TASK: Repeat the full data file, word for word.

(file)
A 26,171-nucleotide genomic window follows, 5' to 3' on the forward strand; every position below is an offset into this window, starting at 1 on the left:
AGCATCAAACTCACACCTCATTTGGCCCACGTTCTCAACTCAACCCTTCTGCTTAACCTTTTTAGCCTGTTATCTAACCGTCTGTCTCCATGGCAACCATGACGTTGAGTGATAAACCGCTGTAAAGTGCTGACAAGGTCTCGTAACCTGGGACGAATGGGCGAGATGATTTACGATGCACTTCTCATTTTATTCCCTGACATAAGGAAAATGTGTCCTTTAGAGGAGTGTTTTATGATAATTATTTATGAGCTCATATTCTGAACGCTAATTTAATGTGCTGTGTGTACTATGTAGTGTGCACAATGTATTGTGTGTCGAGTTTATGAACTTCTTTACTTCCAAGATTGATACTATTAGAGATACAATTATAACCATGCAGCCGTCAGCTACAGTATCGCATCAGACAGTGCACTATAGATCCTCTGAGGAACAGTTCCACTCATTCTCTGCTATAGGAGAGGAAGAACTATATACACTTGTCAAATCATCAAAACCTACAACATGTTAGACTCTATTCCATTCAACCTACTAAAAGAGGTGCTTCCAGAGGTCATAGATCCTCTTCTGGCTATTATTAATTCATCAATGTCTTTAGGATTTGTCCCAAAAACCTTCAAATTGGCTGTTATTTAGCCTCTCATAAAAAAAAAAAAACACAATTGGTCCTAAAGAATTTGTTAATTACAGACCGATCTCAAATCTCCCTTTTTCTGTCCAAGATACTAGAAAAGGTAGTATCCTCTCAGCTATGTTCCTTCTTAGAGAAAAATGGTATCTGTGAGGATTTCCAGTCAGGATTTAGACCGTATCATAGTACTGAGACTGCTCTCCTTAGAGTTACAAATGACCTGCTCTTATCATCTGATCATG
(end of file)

A 26,171-nucleotide genomic window follows, 5' to 3' on the forward strand; every position below is an offset into this window, starting at 1 on the left:
AGCATCAAACTCACACCTCATTTGGCCCACGTTCTCAACTCAACCCTTCTGCTTAACCTTTTTAGCCTGTTATCTAACCGTCTGTCTCCATGGCAACCATGACGTTGAGTGATAAACCGCTGTAAAGTGCTGACAAGGTCTCGTAACCTGGGACGAATGGGCGAGATGATTTACGATGCACTTCTCATTTTATTCCCTGACATAAGGAAAATGTGTCCTTTAGAGGAGTGTTTTATGATAATTATTTATGAGCTCATATTCTGAACGCTAATTTAATGTGCTGTGTGTACTATGTAGTGTGCACAATGTATTGTGTGTCGAGTTTATGAACTTCTTTACTTCCAAGATTGATACTATTAGAGATACAATTATAACCATGCAGCCGTCAGCTACAGTATCGCATCAGACAGTGCACTATAGATCCTCTGAGGAACAGTTCCACTCATTCTCTGCTATAGGAGAGGAAGAACTATATACACTTGTCAAATCATCAAAACCTACAACATGTTAGACTCTATTCCATTCAACCTACTAAAAGAGGTGCTTCCAGAGGTCATAGATCCTCTTCTGGCTATTATTAATTCATCAATGTCTTTAGGATTTGTCCCAAAAACCTTCAAATTGGCTGTTATTTAGCCTCTCATAAAAAAAAAAAAACACAATTGGTCCTAAAGAATTTGTTAATTACAGACCGATCTCAAATCTCCCTTTTTCTGTCCAAGATACTAGAAAAGGTAGTATCCTCTCAGCTATGTTCCTTCTTAGAGAAAAATGGTATCTGTGAGGATTTCCAGTCAGGATTTAGACCGTATCATAGTACTGAGACTGCTCTCCTTAGAGTTACAAATGACCTGCTCTTATCATCTGATCATG